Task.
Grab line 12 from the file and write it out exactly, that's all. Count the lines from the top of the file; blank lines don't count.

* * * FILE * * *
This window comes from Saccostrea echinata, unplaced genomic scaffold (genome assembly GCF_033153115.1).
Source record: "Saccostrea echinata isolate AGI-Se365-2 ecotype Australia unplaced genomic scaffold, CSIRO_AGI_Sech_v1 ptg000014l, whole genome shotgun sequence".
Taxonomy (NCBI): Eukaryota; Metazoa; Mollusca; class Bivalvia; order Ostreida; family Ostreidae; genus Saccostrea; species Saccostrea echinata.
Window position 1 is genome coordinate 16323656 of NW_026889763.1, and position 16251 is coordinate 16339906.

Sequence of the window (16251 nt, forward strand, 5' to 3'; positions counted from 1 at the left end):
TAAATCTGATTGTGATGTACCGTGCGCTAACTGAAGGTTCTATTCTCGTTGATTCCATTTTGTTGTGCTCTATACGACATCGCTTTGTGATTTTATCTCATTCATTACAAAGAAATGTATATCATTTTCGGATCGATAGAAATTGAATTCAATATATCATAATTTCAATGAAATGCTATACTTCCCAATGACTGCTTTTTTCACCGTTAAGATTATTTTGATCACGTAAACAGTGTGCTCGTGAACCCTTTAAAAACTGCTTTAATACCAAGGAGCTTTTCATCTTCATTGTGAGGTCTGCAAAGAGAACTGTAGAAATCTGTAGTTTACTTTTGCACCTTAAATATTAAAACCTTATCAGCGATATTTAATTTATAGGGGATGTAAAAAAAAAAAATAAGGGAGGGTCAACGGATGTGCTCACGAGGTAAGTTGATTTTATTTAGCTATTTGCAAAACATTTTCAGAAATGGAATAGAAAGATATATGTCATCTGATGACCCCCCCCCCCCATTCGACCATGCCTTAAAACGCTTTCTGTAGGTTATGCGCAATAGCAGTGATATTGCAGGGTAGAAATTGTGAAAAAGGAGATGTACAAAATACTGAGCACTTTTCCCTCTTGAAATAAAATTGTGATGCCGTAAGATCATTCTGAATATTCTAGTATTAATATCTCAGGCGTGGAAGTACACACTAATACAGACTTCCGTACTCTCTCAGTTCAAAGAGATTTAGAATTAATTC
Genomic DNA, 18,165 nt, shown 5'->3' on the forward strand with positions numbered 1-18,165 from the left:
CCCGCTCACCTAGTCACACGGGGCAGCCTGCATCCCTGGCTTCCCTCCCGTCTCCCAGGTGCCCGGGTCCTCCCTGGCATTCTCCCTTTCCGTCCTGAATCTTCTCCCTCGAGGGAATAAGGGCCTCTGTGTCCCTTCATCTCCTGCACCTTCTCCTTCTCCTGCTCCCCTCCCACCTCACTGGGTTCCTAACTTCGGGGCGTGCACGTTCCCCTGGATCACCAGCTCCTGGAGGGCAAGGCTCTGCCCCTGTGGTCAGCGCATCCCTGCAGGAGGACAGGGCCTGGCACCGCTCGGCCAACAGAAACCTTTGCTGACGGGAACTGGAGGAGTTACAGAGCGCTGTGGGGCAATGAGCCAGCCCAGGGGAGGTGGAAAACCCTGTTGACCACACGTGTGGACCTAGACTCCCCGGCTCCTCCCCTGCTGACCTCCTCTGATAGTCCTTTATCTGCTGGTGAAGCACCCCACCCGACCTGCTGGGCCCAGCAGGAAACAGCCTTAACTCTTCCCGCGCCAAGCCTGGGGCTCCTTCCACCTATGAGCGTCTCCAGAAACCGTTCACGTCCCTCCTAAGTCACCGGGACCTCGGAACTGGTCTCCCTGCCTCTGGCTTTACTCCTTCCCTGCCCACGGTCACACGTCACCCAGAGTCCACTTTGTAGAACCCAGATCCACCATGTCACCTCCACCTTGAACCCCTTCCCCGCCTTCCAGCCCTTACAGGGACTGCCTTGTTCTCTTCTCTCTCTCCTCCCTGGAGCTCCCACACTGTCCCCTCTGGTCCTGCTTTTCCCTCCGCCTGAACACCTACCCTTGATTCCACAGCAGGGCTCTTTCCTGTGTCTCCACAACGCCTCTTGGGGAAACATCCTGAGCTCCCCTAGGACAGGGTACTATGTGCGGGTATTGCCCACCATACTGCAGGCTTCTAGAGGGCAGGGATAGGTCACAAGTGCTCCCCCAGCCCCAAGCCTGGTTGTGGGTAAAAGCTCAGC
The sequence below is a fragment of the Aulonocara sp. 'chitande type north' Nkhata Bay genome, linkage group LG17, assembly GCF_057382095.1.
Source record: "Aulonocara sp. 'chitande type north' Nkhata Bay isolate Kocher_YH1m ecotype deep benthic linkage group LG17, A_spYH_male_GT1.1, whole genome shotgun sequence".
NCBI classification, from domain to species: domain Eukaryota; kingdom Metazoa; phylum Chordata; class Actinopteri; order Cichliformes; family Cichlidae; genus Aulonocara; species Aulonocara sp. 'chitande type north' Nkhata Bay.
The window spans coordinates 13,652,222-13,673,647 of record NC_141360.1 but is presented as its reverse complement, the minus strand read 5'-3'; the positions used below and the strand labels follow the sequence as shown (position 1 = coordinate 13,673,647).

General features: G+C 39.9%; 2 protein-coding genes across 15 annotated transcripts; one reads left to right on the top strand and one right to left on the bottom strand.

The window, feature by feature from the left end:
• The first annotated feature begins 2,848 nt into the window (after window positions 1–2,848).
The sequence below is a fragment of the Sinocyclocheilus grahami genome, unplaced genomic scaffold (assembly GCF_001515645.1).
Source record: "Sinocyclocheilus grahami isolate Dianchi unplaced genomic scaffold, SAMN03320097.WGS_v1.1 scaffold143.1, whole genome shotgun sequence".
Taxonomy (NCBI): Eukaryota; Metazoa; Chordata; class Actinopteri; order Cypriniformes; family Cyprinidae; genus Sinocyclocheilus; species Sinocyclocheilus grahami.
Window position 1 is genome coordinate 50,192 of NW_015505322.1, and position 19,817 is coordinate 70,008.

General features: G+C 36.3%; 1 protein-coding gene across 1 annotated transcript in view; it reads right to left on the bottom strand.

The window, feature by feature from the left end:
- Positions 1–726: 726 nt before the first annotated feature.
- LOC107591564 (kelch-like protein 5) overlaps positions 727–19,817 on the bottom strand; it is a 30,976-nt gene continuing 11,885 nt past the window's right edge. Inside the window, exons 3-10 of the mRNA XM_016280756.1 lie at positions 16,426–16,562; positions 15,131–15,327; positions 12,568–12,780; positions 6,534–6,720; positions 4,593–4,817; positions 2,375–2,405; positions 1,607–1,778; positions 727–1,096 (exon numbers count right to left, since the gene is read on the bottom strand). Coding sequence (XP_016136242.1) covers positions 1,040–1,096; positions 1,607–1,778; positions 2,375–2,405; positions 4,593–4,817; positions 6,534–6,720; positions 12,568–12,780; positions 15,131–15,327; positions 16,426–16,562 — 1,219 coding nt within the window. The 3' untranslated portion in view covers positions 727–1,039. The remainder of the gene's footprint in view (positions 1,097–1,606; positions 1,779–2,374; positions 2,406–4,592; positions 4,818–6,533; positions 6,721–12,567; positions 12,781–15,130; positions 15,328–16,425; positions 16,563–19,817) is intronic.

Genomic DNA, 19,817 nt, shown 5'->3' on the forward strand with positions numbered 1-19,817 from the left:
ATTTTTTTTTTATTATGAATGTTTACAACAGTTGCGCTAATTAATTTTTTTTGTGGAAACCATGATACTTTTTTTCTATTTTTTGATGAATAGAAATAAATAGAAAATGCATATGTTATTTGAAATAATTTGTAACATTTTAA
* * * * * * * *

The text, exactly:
The window spans coordinates 13,652,222-13,673,647 of record NC_141360.1 but is presented as its reverse complement, the minus strand read 5'-3'; the positions used below and the strand labels follow the sequence as shown (position 1 = coordinate 13,673,647).